Here’s another common use case. Suppose we’d like our webapp to automatically authenticate users that provide their credentials using the HTTP Basic scheme. For example, we can export a export function like:

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val user : Request.t -> user option

Here’s how we could implement that:

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open Core.Std
open Async.Std
open Opium.Std

type user = {
  username: string;
  (* ... *)
} with sexp

(* My convention is to stick the keys inside an Env sub module. By
   not exposing this module in the mli we are preventing the user or other
   middleware from meddling with our values by not using our interface *)
module Env = struct
  let key : user Univ_map.Key.t = Univ_map.Key.create "user" <:sexp_of<user>>
end

(*
   Usually middleware gets its own module so the middleware constructor function
   is usually shortened to m. For example, [Auth.m] is obvious enough.

   The auth param (auth : username:string -> password:string -> user option)
   would represent our database model. E.g. it would do some lookup in the db
   and fetch the user.
*)
let m auth =
  let filter handler req =
    match req |> Request.headers |> Cohttp.Header.get_authorization with
    | None ->
      (* could redirect here, but we return user as an option type *)
      handler req
    | Some (Cohttp.Auth.Basic (username, password)) ->
      match auth ~username ~password with
      | None -> failwith "TODO: bad username/password pair"
      | Some user -> (* we have a user. let's add him to req *)
        let env = Univ_map.add_exn (Request.env req) Env.key user in
        let req = Field.fset Request.Fields.env req env in
        handler req
  in
  Rock.Middleware.create ~name:(Info.of_string "http basic auth") ~filter

let user req = Univ_map.find (Request.env req) Env.key

The middleware above might be basic as well but it should give you an idea on how to create a wide variety of middleware. For example, serving static pages, caching, throttling, routing, etc.

There are of course downsides however that I’ve yet to solve in Opium. The main downside is that middleware does not commute. This means that it must be executed in serial for every request. Much more worse however is that middleware order will affect application behaviour. In fact, a common source of bugs in Rack is executing middleware in the wrong order. One obvious solution to this is to explictly specify dependencies between middleware. Unfortunately it’s pretty ugly and heavyweight and it makes middleware less composable.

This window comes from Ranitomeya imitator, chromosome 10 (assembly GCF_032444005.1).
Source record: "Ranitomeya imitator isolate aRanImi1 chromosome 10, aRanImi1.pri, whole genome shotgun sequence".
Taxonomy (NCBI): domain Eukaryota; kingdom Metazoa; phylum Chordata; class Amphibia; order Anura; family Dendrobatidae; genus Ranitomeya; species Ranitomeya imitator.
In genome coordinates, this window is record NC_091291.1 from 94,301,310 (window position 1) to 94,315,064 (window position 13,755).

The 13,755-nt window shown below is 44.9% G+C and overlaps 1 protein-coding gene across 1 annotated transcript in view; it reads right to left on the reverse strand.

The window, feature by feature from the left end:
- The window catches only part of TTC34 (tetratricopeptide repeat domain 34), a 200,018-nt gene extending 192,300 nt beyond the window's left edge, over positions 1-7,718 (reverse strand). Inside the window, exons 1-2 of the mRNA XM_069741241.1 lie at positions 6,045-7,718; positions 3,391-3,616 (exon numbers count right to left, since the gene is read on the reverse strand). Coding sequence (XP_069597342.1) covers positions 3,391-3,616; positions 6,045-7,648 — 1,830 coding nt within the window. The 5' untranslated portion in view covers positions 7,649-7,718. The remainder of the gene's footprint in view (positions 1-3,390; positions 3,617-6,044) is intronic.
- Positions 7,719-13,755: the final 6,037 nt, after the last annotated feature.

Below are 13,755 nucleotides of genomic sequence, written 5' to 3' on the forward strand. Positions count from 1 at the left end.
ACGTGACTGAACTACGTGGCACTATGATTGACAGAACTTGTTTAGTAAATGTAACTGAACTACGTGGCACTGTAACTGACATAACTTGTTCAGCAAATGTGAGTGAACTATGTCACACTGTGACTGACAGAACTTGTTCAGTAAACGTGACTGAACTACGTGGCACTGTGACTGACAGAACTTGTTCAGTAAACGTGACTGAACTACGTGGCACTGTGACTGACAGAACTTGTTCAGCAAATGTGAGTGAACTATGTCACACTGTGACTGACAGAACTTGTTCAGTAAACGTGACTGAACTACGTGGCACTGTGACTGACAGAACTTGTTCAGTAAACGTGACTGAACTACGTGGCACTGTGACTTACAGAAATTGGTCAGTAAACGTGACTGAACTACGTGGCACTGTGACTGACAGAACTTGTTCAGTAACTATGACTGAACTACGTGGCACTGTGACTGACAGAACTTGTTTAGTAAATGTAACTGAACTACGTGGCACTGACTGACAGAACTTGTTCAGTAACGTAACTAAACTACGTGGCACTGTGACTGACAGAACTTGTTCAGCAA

Final Note: After writing the first version of Opium I realized I was copying the core of twitter’s finnagle/finatra. I don’t mention them here however since finnagle is a lot more general and I don’t know much about it other than this excellent paper. I did end up borrowing their terminology for the lower level plumbing though.

[1] Rack Spec.

[2] Ring Spec. A huge improvement of Rack in my opinion. Rock could be thought of as a typed Ring.

[3] If you’re coming from the haskell WAI world I believe env would be called the vault. In fact, the way Rock is designed should be very similar to the old WAI (< 3.0). Except that WAI use IO instead of Deferred.t.

[4] mixtbl An implementation without core. It’s also a hashtable instead of a map.

[5] Haskell Vault. Same concept but implemented in the Haskell world.

[6] Univeral Type. If you’d like to dig deeper to see how the basic for such a map can be implemented.